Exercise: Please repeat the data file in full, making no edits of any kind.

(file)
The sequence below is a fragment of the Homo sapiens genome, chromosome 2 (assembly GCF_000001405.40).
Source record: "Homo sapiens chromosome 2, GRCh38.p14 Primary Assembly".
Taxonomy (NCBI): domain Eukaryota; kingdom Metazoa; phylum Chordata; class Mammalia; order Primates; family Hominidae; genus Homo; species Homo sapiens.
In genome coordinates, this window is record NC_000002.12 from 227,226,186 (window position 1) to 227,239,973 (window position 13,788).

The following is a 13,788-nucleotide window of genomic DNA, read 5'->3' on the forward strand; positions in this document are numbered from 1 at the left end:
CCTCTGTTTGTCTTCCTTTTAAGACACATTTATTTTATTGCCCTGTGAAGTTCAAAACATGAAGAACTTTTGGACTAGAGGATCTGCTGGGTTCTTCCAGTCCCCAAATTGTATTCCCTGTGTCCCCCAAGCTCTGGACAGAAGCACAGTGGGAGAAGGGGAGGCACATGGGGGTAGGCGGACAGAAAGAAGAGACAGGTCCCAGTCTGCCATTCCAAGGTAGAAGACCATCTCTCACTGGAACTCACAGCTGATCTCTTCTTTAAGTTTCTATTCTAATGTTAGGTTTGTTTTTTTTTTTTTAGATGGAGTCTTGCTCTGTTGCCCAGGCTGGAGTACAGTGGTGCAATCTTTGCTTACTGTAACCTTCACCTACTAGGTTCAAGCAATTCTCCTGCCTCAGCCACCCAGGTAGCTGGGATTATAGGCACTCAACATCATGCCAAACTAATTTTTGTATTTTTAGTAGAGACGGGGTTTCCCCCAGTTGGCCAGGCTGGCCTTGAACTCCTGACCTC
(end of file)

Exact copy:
The sequence below is a fragment of the Homo sapiens genome, chromosome 2 (assembly GCF_000001405.40).
Source record: "Homo sapiens chromosome 2, GRCh38.p14 Primary Assembly".
Taxonomy (NCBI): domain Eukaryota; kingdom Metazoa; phylum Chordata; class Mammalia; order Primates; family Hominidae; genus Homo; species Homo sapiens.
In genome coordinates, this window is record NC_000002.12 from 227,226,186 (window position 1) to 227,239,973 (window position 13,788).

The following is a 13,788-nucleotide window of genomic DNA, read 5'->3' on the forward strand; positions in this document are numbered from 1 at the left end:
CCTCTGTTTGTCTTCCTTTTAAGACACATTTATTTTATTGCCCTGTGAAGTTCAAAACATGAAGAACTTTTGGACTAGAGGATCTGCTGGGTTCTTCCAGTCCCCAAATTGTATTCCCTGTGTCCCCCAAGCTCTGGACAGAAGCACAGTGGGAGAAGGGGAGGCACATGGGGGTAGGCGGACAGAAAGAAGAGACAGGTCCCAGTCTGCCATTCCAAGGTAGAAGACCATCTCTCACTGGAACTCACAGCTGATCTCTTCTTTAAGTTTCTATTCTAATGTTAGGTTTGTTTTTTTTTTTTTAGATGGAGTCTTGCTCTGTTGCCCAGGCTGGAGTACAGTGGTGCAATCTTTGCTTACTGTAACCTTCACCTACTAGGTTCAAGCAATTCTCCTGCCTCAGCCACCCAGGTAGCTGGGATTATAGGCACTCAACATCATGCCAAACTAATTTTTGTATTTTTAGTAGAGACGGGGTTTCCCCCAGTTGGCCAGGCTGGCCTTGAACTCCTGACCTC